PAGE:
Original title: Global central banks sold gold for the first time in a decade under the influence of the epidemic
With some gold producing countries taking advantage of gold prices approaching record levels to ease the impact of the new crown epidemic, global central banks have become gold sellers for the first time since 2010.
According to a report by the World Gold Council, global central banks sold 12.1 tons of gold in the third quarter, compared with 141.9 tons in the same period last year. Uzbekistan and Turkey have the largest sales, and the Russian Central Bank also announced the first quarterly sales in 13 years.
Although the inflow of funds to exchange-traded funds (ETFs) will promote the rise of gold prices in 2020, central bank purchases have supported gold prices in recent years. Citigroup predicted last month that central bank demand, which has slowed this year from record levels in 2018 and 2019, will rebound in 2021.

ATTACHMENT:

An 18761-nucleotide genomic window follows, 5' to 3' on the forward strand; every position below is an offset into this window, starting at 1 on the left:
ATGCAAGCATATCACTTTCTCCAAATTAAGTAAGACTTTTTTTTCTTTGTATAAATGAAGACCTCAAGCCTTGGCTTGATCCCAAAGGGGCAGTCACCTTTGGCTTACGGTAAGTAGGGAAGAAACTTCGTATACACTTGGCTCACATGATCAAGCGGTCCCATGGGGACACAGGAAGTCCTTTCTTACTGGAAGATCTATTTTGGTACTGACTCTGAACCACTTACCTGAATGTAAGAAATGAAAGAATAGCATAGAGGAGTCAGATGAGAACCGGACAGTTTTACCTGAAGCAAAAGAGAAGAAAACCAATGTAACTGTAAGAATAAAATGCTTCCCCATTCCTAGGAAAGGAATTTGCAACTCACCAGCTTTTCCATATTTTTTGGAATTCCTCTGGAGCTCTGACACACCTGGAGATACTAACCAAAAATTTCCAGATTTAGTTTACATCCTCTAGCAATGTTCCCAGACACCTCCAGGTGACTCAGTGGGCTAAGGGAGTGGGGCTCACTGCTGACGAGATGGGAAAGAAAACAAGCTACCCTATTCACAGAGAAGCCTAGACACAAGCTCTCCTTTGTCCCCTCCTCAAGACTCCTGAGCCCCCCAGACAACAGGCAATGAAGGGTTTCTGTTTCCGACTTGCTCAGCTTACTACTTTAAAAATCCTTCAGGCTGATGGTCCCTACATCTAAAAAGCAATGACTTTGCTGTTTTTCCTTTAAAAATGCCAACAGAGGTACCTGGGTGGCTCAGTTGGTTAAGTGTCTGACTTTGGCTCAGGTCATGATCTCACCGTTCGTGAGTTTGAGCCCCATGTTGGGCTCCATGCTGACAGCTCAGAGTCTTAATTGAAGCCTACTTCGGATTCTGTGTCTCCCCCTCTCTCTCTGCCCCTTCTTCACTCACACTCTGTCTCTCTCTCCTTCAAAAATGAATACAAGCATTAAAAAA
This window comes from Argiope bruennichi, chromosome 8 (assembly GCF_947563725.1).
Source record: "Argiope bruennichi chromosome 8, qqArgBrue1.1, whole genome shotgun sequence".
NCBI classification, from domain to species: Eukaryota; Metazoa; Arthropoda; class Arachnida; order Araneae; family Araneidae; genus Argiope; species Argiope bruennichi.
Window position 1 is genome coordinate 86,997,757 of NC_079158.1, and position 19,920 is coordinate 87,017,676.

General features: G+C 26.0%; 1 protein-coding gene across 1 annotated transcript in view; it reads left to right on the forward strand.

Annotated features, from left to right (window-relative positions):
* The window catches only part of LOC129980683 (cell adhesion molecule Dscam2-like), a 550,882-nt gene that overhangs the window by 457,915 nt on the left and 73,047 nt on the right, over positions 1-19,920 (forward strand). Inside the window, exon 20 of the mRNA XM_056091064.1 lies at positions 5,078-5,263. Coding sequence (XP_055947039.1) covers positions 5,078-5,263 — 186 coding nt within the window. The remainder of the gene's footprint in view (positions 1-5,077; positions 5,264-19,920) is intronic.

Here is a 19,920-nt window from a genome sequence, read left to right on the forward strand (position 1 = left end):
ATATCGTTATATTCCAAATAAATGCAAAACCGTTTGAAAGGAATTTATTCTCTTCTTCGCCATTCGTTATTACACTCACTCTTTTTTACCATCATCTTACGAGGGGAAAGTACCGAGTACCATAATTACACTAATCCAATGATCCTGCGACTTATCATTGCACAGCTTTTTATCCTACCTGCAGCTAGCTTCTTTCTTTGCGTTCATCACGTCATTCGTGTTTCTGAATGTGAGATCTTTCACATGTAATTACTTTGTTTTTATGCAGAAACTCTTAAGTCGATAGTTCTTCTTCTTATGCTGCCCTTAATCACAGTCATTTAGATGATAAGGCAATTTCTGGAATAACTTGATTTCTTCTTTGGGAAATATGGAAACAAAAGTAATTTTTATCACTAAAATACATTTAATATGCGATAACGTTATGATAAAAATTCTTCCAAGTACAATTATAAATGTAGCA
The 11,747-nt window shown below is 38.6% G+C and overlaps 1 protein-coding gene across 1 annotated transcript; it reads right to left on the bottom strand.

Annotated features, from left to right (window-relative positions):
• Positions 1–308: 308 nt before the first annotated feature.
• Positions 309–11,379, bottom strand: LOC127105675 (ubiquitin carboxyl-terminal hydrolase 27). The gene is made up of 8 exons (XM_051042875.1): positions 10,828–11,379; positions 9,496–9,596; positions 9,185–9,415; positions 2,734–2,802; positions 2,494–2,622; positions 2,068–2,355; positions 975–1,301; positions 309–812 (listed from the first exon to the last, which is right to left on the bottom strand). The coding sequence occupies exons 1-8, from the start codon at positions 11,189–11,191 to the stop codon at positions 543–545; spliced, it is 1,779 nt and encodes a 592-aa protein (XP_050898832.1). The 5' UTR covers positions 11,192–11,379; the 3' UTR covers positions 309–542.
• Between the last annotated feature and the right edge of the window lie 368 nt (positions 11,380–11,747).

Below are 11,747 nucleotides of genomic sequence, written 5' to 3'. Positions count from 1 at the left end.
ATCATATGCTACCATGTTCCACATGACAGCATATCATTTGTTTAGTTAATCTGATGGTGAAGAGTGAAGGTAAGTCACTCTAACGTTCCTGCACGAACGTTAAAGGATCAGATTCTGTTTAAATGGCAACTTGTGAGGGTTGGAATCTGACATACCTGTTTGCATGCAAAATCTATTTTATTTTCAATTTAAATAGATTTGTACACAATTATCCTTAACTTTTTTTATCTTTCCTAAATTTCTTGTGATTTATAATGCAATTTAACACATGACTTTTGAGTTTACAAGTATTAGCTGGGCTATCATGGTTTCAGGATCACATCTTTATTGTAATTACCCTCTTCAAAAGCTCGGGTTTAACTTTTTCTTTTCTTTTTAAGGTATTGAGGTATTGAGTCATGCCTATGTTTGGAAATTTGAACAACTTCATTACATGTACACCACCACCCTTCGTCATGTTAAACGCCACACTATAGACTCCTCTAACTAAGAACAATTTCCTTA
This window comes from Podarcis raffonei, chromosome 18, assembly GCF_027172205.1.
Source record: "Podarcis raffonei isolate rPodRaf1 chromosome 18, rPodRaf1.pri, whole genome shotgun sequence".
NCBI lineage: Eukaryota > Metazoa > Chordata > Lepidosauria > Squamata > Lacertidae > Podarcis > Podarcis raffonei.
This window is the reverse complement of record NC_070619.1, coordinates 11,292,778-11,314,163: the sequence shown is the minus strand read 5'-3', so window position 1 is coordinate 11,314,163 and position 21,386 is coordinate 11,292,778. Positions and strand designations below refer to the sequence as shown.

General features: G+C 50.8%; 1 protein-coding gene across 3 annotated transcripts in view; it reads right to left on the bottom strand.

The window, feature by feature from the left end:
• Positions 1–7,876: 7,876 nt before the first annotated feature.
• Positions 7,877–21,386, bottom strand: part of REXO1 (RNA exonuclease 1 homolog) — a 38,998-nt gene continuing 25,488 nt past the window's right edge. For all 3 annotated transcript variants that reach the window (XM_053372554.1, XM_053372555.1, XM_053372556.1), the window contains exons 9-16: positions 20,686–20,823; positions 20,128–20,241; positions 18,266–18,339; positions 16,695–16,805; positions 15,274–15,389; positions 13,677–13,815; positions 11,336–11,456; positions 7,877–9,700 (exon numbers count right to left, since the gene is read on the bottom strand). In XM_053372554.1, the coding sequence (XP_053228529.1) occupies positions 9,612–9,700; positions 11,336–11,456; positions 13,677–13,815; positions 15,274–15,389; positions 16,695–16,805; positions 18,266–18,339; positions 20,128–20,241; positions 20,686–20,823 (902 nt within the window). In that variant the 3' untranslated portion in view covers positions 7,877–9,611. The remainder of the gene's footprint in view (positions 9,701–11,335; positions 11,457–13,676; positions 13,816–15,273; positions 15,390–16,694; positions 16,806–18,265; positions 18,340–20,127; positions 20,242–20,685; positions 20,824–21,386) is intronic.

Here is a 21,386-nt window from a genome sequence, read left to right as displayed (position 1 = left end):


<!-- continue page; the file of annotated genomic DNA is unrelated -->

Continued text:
“In the current environment, it is not surprising that the central bank may consider using gold reserves,” said Louise Street, chief analyst of the World Gold Council. “Almost all sales come from central banks that buy gold from domestic sources and then sell it at high prices when financial resources are tight.”
According to the World Gold Council, the central banks of Turkey and Uzbekistan sold 22.3 tons and 34.9 tons of gold respectively in the third quarter.
The World Gold Council said that in the third quarter, although total gold demand fell 19% year-on-year to the lowest level since 2009, gold prices still hit a record high. Indian jewelry demand has fallen by half, and China’s jewelry consumption has also declined.
Source: Financial industry websiteReturn to Sohu to see more
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